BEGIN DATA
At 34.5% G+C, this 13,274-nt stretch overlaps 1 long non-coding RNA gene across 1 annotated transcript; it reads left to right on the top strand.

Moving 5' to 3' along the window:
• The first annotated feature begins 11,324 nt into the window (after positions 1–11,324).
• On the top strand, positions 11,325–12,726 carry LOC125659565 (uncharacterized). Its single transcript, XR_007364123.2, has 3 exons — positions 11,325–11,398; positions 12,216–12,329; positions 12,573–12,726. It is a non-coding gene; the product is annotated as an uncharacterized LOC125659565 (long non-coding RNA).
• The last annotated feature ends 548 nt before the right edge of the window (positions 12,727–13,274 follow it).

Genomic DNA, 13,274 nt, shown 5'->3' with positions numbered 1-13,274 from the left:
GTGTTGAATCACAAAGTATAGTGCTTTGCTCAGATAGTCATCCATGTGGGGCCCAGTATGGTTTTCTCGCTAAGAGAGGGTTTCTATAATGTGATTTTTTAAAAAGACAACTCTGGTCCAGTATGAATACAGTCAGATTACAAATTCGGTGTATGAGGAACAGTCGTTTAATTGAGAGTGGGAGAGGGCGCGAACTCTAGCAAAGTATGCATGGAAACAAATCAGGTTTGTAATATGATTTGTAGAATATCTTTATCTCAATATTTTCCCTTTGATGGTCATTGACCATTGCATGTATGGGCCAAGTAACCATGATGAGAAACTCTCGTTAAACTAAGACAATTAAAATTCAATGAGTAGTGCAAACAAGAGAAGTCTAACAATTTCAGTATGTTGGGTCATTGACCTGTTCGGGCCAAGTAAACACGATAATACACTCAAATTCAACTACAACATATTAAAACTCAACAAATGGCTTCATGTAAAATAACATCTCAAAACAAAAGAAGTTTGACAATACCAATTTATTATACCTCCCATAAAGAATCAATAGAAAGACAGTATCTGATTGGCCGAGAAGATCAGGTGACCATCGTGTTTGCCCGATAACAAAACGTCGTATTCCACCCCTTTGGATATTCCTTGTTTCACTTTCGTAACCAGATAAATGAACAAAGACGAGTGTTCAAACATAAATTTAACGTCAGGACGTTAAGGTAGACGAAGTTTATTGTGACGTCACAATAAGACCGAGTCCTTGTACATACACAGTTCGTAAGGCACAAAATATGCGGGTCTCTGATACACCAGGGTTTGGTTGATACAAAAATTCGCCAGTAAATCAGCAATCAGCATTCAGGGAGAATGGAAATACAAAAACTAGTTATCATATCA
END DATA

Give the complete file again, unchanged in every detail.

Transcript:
At 34.5% G+C, this 13,274-nt stretch overlaps 1 long non-coding RNA gene across 1 annotated transcript; it reads left to right on the top strand.

Moving 5' to 3' along the window:
• The first annotated feature begins 11,324 nt into the window (after positions 1–11,324).
• On the top strand, positions 11,325–12,726 carry LOC125659565 (uncharacterized). Its single transcript, XR_007364123.2, has 3 exons — positions 11,325–11,398; positions 12,216–12,329; positions 12,573–12,726. It is a non-coding gene; the product is annotated as an uncharacterized LOC125659565 (long non-coding RNA).
• The last annotated feature ends 548 nt before the right edge of the window (positions 12,727–13,274 follow it).

Genomic DNA, 13,274 nt, shown 5'->3' with positions numbered 1-13,274 from the left:
GTGTTGAATCACAAAGTATAGTGCTTTGCTCAGATAGTCATCCATGTGGGGCCCAGTATGGTTTTCTCGCTAAGAGAGGGTTTCTATAATGTGATTTTTTAAAAAGACAACTCTGGTCCAGTATGAATACAGTCAGATTACAAATTCGGTGTATGAGGAACAGTCGTTTAATTGAGAGTGGGAGAGGGCGCGAACTCTAGCAAAGTATGCATGGAAACAAATCAGGTTTGTAATATGATTTGTAGAATATCTTTATCTCAATATTTTCCCTTTGATGGTCATTGACCATTGCATGTATGGGCCAAGTAACCATGATGAGAAACTCTCGTTAAACTAAGACAATTAAAATTCAATGAGTAGTGCAAACAAGAGAAGTCTAACAATTTCAGTATGTTGGGTCATTGACCTGTTCGGGCCAAGTAAACACGATAATACACTCAAATTCAACTACAACATATTAAAACTCAACAAATGGCTTCATGTAAAATAACATCTCAAAACAAAAGAAGTTTGACAATACCAATTTATTATACCTCCCATAAAGAATCAATAGAAAGACAGTATCTGATTGGCCGAGAAGATCAGGTGACCATCGTGTTTGCCCGATAACAAAACGTCGTATTCCACCCCTTTGGATATTCCTTGTTTCACTTTCGTAACCAGATAAATGAACAAAGACGAGTGTTCAAACATAAATTTAACGTCAGGACGTTAAGGTAGACGAAGTTTATTGTGACGTCACAATAAGACCGAGTCCTTGTACATACACAGTTCGTAAGGCACAAAATATGCGGGTCTCTGATACACCAGGGTTTGGTTGATACAAAAATTCGCCAGTAAATCAGCAATCAGCATTCAGGGAGAATGGAAATACAAAAACTAGTTATCATATCA